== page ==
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Pro Bono Spotlight January 2004

Pro Bono Spotlight

In November, the Harrisburg office of Reed Smith L.L.P. adopted a new Dauphin County Bar Association (DCBA) Pro Bono Project launched to assist the “lost boys” of the Sudan. Reed Smith attorney Jeremy D. Feinstein spearheaded this effort and recruited his colleagues, Renee C. Mattei Myers and Michael Miller. Feinstein did not stop there. He also sought and obtained official approval from the firm to support the new pro bono project.

Below, Feinstein responds to some questions regarding the project.

Q: Who are the “lost boys?”
A: These refugees are known as the “lost boys” because many of them were orphaned by the bloody civil war in the African country of Sudan. News accounts estimate that roughly 33,000 Sudanese children ran into the bush when the fighting began in their villages, and they kept on running. At the time they fled their villages, some of the boys were as young as three years old.

After their initial trek through the desert (covering about 1,000 miles, without adult leadership) the boys ended up in a UN-sponsored refugee camp in Ethiopia. Then, after three years of barely surviving, they were forced to flee once again (at gunpoint) and ended up in a refugee camp in Kenya. The boys lived together in the Kenya camp for many years as a virtual “city of children” until the U.S. State Department agreed to resettle roughly 6,000 of these lost boys here. Two years ago, roughly 40 Sudanese refugees arrived in Harrisburg, and since then the United Way, a number of local social service agencies and various religious organizations have been helping the boys make the transition from their tribal and refugee life in Africa to American life. But the transition has not always been easy, to put it mildly.

Q: What types of legal issues do they encounter?
A: Before arriving here, the boys never saw a motorized vehicle, an elevator or a phone. Thus, educating the boys regarding the basic responsibilities and cultural norms that most American kids would take for granted, such as the need to respond promptly to government notices and to pay bills on time, has been quite a task. So, some of the “lost boys” have had legal issues arise related to things like traffic violations, apartment leases, employment, rent-to-own contracts, auto accidents and local taxes. New and unexpected issues arise frequently.

Q: How did the bar association get involved?
A: While many local community volunteers were helping the boys adjust; the problem of providing accessible legal assistance to deal with these legal issues remained a problem. Over the past summer, the local United Way approached DCBA Public Services Coordinator Sandy Ballard to recruit a small group of dedicated attorneys willing to be “on call” to assist the boys as they encounter legal issues from time to time. The project was launched in September. The idea was that the volunteer attorneys would be available to assist the boys directly with their legal problems and stay involved as a legal liaison.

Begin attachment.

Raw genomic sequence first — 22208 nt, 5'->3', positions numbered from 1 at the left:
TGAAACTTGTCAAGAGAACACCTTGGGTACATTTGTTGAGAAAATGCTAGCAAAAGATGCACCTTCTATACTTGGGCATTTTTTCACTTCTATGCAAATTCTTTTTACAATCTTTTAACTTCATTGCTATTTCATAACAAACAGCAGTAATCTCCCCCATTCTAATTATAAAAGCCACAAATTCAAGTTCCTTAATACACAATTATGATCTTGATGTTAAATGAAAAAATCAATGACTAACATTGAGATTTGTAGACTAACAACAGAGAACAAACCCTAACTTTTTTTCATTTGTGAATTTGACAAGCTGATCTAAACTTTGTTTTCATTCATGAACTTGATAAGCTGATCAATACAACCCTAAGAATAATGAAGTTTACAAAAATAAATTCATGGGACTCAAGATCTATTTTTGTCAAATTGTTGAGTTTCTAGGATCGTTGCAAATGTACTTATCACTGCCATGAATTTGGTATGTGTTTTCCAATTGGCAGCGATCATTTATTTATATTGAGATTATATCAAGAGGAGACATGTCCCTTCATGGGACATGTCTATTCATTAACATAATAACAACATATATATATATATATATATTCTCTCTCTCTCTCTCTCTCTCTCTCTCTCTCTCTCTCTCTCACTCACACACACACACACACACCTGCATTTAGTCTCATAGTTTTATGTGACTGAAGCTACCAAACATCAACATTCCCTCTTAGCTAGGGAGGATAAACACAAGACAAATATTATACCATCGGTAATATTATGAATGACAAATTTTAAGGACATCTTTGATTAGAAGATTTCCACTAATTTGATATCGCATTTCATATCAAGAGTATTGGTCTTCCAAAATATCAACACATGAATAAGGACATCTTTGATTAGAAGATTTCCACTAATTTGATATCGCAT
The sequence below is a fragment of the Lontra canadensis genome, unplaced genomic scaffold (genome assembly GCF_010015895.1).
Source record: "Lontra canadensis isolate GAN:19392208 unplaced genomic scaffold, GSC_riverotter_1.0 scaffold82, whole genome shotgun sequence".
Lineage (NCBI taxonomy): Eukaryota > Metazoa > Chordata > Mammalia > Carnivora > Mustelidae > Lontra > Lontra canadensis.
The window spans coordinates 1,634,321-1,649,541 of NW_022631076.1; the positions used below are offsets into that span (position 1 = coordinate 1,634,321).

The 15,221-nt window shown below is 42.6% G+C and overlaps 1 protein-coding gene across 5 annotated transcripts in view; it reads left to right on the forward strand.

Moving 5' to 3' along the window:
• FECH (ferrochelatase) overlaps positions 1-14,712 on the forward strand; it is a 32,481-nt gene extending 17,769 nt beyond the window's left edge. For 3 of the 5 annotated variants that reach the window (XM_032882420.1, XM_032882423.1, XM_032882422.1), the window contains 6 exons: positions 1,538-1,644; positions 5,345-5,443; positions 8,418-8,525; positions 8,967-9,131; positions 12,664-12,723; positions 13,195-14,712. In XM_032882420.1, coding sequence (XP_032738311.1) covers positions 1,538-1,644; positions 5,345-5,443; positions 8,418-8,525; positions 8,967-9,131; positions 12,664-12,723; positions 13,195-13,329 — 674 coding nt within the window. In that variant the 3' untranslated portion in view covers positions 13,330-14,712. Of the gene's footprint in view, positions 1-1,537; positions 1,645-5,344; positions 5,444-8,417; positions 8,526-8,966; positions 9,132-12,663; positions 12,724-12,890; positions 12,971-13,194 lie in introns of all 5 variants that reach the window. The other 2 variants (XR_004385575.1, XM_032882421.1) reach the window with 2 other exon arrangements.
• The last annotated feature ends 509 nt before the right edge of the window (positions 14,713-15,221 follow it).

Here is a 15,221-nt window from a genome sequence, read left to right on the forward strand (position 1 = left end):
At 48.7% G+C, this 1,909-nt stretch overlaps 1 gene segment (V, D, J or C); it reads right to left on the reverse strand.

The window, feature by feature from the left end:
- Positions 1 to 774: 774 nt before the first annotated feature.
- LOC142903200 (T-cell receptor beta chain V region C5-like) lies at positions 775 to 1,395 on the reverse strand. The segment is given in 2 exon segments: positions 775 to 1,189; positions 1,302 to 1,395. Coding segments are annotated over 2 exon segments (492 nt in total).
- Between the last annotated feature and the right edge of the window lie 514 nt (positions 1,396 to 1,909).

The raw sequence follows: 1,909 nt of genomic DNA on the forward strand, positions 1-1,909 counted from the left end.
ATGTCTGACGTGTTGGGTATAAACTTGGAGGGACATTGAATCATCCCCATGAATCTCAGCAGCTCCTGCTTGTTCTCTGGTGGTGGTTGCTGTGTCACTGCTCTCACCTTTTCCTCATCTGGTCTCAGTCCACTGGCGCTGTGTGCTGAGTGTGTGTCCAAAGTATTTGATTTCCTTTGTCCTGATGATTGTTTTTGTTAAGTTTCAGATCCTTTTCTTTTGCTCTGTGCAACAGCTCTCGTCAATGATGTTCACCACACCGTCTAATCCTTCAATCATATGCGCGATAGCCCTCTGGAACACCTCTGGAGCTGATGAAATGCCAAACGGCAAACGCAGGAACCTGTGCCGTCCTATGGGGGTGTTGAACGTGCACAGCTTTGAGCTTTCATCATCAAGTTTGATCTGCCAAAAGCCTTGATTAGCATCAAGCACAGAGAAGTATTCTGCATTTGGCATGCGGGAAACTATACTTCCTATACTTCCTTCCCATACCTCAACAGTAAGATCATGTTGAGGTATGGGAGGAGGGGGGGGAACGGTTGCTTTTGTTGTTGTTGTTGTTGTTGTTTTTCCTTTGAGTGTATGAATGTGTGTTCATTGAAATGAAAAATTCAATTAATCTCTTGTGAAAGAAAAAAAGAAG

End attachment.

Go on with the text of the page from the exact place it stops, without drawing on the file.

Q: Why did you get involved?
A: I had heard about the “lost boys” from friends and relatives in other cities who have worked to coordinate the provision of social services to the boys. But until Sandy Ballard told me, I did not know that there was a group of the boys in Harrisburg. When she told me that the boys have a substantial and ongoing need for legal help, for which they obviously are not able to pay, I though it would be a great thing for Reed Smith to try to do what it could to help out a group of kids who have faced — and still face — such extraordinary challenges.

Q: Why did you reach out to the firm’s home office?
A: Reed Smith as a firm, and our Harrisburg office in particular, is always looking for interesting pro bono opportunities in the communities we serve, so I knew that I would get strong support for this project from our headquarters in Pittsburgh. I also thought that other Reed Smith offices might be interested in representing the “lost boys” in their communities if they were aware of the need and opportunity for such service.

Q: Why are you personally committed to pro bono work?
A: Most of my daily work involves serving the particular companies or individuals that are my clients, and that can be very rewarding, but it is also great to sometimes feel like the community is the client. Even though this project involves representation of particular boys in particular matters, helping the boys make a successful adjustment to life in this country is something that is really beneficial to the whole community, as the United Way and others have understood from the outset.

Q: What advice do you have for other attorneys who want to do more pro bono work?
A: Well, it goes without saying that they should contact their local bar association to get some ideas for projects.

If you want to learn more about the Dauphin County Bar Association Lost Boys Pro Bono Project, contact DCBA Public Services Coordinator Sandy Ballard at 717-232-7536 or sandy@dcba-pa.org.